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Re: multiple root passwords...

Not to get too far into the absurd, but I do echo the idea that once I'm
uid 0 it's pretty much game over. In your example, I just install a
modified set of binaries which log the other root passwords, to get me
onto those systems, in addition to doing whatever I can in terms of
messing with the dns, /etc/exports or /etc/fstab to get myself
bootstrapped on the next machine.

But yeah, I'm sure there IS some specific scenario where this multiple
root password thing would be cool. I just can't think of one that doesn't
suffer from this sort of problem. =) Perhaps it's something as obvious as
we don't want our (mutually trusted) roots to write their various root
passwords down so we have them all pick root passwords (still unique per
machine mind you) that are good yet easily remembered by them. I remember
the last place I worked (Compu-Aid) when Ipicked the root's I thought they
were the easiest thing ever but when I let the next guy pick 'em I
(*blush*) was forced to write them down and learned them only after much


On Thu, 15 Apr 1999, Michael K. Johnson wrote:

> gsri@cobaltnet.com writes:
> >i seem to miss the idea behind this. the motivation for multiple uid=0 accounts
> >or different passwords for different wheel users using pam_wheel seems to be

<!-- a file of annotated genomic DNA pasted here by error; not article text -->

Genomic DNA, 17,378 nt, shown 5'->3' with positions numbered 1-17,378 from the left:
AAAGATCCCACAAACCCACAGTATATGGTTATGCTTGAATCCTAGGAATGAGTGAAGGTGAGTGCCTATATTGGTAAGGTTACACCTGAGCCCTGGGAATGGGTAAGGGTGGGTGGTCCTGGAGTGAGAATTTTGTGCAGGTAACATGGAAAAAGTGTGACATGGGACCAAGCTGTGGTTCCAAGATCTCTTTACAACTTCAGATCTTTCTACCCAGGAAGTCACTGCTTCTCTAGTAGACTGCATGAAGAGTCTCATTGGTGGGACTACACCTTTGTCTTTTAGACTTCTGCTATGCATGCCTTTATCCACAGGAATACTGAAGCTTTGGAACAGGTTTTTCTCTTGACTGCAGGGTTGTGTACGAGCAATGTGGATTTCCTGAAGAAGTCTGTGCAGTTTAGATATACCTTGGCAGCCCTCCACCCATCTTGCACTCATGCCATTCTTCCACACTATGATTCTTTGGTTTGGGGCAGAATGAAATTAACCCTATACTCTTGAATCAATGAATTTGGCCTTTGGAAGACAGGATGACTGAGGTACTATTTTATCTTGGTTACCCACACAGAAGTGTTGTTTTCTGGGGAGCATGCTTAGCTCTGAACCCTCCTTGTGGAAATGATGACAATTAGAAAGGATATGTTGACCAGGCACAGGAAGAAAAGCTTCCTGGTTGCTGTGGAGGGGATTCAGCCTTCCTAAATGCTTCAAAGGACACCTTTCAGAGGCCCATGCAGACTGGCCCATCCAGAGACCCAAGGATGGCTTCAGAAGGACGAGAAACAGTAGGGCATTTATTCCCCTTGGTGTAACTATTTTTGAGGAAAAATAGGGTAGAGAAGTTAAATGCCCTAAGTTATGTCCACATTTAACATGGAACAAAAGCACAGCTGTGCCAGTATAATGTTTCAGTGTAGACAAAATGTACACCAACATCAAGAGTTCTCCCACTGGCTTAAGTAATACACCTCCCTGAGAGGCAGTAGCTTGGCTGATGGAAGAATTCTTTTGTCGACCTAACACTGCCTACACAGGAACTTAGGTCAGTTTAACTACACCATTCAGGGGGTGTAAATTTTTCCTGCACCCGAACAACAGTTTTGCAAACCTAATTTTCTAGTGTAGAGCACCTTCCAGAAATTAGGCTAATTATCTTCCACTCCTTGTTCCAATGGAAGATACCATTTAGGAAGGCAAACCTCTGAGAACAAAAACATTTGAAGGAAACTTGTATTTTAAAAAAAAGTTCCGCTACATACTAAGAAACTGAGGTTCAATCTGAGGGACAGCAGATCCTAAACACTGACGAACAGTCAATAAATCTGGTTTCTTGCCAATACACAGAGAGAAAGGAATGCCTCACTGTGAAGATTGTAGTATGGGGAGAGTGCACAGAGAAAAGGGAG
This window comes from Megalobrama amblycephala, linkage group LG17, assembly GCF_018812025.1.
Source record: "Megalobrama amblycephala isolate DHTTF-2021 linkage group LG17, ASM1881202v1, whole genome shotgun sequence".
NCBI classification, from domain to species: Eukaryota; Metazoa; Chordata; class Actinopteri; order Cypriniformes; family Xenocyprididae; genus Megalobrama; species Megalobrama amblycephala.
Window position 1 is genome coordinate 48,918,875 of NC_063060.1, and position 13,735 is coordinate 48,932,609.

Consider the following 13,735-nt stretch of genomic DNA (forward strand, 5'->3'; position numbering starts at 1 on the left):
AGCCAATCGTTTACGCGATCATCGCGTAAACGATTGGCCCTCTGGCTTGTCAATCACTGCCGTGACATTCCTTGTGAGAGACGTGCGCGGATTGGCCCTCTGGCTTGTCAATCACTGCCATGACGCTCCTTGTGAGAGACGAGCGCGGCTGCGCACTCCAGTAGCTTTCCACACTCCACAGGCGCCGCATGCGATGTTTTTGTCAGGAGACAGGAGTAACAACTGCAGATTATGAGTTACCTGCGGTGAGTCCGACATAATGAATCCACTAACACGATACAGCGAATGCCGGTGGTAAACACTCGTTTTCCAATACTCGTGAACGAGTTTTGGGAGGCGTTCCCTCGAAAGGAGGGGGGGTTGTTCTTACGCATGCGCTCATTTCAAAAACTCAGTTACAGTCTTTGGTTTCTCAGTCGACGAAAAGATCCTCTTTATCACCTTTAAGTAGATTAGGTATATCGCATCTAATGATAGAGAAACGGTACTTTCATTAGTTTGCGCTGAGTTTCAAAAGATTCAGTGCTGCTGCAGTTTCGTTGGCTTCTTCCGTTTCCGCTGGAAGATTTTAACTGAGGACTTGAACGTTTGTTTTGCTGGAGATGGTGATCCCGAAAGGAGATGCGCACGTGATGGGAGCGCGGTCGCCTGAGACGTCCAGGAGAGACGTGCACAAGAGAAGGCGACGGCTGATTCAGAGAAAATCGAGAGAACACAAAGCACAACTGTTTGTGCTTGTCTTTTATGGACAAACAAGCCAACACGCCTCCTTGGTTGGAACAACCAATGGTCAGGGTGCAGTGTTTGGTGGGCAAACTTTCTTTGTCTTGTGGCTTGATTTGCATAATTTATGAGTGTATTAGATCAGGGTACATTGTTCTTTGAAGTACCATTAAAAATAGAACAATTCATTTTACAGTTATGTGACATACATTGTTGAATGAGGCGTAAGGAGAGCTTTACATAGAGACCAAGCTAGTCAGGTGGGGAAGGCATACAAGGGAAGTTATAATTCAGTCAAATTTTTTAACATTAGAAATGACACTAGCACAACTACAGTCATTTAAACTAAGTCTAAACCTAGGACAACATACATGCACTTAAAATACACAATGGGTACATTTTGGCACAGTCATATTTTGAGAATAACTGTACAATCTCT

> >that the root users mistrust each other.
> Not always precisely.  Sometimes it is a mangement issue.  For example,
> all root accounts might be valid on machine X, only a few on machine Y,
> and none on machine Z.  If you trust your users not to try to sniff for
> passwords and want to have each person only have to remember a single
> root password for all machines (so that they are less likely to write
> it down somewhere) multiple roots can be useful.
> Clearly, multiple root accounts/passwords aren't any sort of panacea,
> but there are environments (my example was only an example, not the
> only reason you might want them) where they are appropriate.
> michaelkjohnson
> "Magazines all too frequently lead to books and should be regarded by the
>  prudent as the heavy petting of literature."            -- Fran Lebowitz
>  Linux Application Development       http://www.redhat.com/~johnsonm/lad/

"[T]hey said something to the effect that Linux has 'the tendency not to 
crash.' ... It's like me listing 'the tendency not to murder people' as one of
my good character traits. :-> It seems that people have grown so accustomed to
buggy OS's that when Linux simply does what it's supposed to do, it comes 
across as something new and different." Scott Webster on linux-biz 20 Feb 1999

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